Photo by Shaima Shamdeen

Kim Keith is the Executive Director of Hilltop Artists, a role she has held since May 2017. She is also on the leadership team for the Out of School and Summer Learning Network (OSSLN), which she joined her first week as ED. Since becoming a partner she has served on the review committee for Summer Access Funds, helped plan and implement the Summer Learning Tour, and routinely provides guidance and support for the content and facilitation of the monthly OSSLN meetings.

In this Q&A Kim shares why she is committed to increasing access to the arts for Tacoma students.

What is the path the led you to Hilltop Artists?

I am a native of Hilltop. Jason Lee Middle School used to be Jason Lee Junior High, so this was my junior high school. I grew up three blocks from here. I’m actually living in the house that I grew up in.

I was hired at the Museum of Glass in 2001 to be the Associate Director of programs. I helped build the initial education programs there, and that was my introduction to glass, glass artists and glass making. While there, I created a program called the Remann Hall Women’s Project where I was working with young women who were incarcerated at Remann Hall, which is a Pierce County Juvenile Court detention facility here in Tacoma. That program was brought to Hilltop Artists in 2009 and was renamed Arts Connect, which we continue to operate.

I am a mixed-race person who grew up on the Hilltop, who has experience with glass and youth development. All of those different strands of my personal and professional career converged into this job and made this job my perfect fit.

How do you describe Hilltop Artists to someone who has never heard of it?

Hilltop Artists is a youth development organization that uses art as a means of engagement. We do three different types of glass art: glass blowing, glass fusion, and flameworking or lampworking. We work with 650 kids a year. We teach them the technical skills of engaging with the medium of glass and how to be a part of a team. You can’t do glass blowing by yourself.

Once students have matriculated through the initial programs, they are invited to join our advanced program, Team Production. These students produce the items that we sell in our gallery and at our twice-annual sales. They earn a scholarship in exchange for producing the items that we sell. Our after-school and summer programs are open to all students in Tacoma and Pierce County, and all of our programs are tuition-free.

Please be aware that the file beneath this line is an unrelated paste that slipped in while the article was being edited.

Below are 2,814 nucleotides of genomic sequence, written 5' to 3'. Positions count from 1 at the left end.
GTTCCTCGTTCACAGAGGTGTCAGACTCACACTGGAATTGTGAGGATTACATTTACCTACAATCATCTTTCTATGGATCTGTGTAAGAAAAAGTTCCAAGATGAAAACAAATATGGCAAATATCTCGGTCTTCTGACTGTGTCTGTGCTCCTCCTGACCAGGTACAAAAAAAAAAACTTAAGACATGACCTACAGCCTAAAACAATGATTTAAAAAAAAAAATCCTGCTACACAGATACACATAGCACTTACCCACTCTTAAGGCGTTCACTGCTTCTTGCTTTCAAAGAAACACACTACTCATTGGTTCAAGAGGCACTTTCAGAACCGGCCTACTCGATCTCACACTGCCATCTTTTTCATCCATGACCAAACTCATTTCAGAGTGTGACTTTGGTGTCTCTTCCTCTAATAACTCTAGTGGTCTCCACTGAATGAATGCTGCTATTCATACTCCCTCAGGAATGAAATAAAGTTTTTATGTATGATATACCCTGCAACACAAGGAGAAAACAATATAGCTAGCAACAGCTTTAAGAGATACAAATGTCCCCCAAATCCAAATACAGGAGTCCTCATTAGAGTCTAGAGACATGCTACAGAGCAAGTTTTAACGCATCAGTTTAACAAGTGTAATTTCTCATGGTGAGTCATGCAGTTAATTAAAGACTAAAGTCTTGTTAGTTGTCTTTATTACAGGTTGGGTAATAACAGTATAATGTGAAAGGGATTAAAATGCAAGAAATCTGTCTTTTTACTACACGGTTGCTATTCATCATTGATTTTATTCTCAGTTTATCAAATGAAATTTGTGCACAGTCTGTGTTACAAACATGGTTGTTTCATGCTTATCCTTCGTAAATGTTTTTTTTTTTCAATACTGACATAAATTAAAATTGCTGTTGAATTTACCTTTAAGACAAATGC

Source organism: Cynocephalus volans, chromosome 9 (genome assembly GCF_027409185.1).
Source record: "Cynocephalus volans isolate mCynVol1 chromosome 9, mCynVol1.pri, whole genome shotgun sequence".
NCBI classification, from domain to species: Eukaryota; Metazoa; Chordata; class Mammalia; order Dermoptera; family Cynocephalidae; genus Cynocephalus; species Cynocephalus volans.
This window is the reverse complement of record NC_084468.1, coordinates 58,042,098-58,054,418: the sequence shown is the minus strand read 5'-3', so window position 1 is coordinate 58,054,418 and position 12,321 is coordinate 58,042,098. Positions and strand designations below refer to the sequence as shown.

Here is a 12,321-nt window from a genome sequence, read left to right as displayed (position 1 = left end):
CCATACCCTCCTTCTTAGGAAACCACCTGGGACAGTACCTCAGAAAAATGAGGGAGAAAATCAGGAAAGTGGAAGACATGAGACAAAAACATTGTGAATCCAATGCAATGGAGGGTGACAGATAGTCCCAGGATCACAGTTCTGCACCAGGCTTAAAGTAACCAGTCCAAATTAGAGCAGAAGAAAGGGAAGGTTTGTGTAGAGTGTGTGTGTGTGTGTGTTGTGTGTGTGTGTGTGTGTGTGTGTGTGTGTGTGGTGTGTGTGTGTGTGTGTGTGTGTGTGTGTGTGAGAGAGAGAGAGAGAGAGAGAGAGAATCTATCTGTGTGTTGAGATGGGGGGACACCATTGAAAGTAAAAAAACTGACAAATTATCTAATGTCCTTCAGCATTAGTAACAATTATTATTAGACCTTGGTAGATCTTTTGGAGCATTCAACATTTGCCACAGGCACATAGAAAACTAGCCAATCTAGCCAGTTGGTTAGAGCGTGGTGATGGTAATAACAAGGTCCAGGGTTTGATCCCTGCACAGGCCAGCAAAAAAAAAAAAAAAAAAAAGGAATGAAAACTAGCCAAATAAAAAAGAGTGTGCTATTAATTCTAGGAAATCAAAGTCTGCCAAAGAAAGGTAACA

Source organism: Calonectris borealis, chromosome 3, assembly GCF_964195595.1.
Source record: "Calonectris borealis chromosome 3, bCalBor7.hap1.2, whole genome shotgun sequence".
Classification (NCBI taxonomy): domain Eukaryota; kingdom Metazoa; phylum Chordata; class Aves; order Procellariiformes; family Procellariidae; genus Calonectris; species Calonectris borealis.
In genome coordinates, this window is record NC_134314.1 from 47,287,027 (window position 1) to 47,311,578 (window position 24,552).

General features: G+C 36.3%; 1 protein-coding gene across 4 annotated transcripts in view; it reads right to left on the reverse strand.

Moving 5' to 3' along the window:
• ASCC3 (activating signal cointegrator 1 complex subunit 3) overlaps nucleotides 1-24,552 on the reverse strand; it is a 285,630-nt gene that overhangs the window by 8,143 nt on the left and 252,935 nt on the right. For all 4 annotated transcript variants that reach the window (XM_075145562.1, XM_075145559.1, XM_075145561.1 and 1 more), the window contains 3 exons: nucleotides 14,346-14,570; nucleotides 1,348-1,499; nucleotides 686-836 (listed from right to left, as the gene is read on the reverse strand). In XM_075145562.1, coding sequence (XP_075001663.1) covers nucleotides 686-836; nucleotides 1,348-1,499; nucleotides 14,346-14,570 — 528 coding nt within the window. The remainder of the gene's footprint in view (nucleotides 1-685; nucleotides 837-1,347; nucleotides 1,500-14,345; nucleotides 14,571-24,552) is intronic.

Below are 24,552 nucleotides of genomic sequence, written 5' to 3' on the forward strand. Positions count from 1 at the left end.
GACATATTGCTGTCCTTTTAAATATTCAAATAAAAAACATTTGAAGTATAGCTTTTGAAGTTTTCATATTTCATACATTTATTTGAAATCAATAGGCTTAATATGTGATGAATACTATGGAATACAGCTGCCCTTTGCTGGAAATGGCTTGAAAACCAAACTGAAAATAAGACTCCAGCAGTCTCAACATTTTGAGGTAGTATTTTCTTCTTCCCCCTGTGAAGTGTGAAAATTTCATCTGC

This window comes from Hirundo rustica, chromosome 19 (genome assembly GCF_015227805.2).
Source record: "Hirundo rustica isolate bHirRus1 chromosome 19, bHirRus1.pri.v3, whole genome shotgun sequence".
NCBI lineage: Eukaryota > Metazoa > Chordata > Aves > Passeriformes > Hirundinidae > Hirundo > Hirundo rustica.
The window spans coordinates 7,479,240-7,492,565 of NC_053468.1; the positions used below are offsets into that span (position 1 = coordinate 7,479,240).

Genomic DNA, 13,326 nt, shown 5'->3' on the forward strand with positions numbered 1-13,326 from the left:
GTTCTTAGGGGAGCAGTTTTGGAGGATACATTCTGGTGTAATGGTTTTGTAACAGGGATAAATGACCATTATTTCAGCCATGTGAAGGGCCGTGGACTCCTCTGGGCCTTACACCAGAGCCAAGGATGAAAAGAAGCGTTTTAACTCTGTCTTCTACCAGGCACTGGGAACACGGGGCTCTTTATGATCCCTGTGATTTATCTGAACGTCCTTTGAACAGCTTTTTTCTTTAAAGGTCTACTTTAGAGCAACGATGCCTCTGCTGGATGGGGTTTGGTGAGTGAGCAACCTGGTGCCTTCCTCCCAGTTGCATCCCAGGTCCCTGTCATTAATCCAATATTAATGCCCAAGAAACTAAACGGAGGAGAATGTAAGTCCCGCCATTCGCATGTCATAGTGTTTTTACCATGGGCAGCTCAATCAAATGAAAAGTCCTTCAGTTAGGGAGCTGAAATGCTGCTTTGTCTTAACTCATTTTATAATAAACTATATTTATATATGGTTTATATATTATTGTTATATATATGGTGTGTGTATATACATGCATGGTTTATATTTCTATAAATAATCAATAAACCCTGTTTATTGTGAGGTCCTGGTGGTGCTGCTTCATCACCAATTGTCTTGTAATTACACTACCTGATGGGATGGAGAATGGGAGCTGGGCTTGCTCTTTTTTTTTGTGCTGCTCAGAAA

How does Hilltop Artists center youth voices?

We have a Lil’ Board — they picked the name — and it’s a student board where they put forward their own initiatives. There is a student representative from that board who on our governing board. That student has voting rights and brings information from the Lil’ Board to the Big Board and vice versa – it’s a great example of a youth-adult partnership.

It’s important as a youth development organization that we incorporate youth voice in what we do. I think that young people are really in tune with what is just, so injustice strikes a cord with them.

What are some challenges that you face as Executive Director of Hilltop Artists?

Sustainability is a challenge for any organization, ensuring that the bottom line is met and that the organization is fiscally and culturally healthy. This is my first time as an ED so I’m still encountering things after a year and a half of being here, things that are new and challenging to me. It’s a big job. But I always take time for the students. I feel like that’s an important aspect of my job – knowing students by name and taking time to talk with them and mentor them, that’s just as important as donor stewardship, board relations, strategic planning and any number of executive functions that I perform.

What is your “WHY” for doing this work?

My most basic why is about giving back. I had a lot of people that were invested in my being the first person on either side of my family to go to college. I had people that invested time and energy into me when I was a young person. I am very much about giving that back. If there’s something I can do to make the road less rough for someone else, I want to do that.

What is your personal mantra?

Treat yourself the way you treat your best friend. I tend to be a perfectionist, and I get some pretty negative tapes going on in my own head if I’m not doing exactly what I think I should be doing or if I didn’t achieve the results that I wanted. I beat myself up and call myself names and I would never do that to my best friend. If I wouldn’t get down on her for making a mistake, why would I do that to myself? Just do better next time. Be gentle with yourself like you would be gentle with your best friend.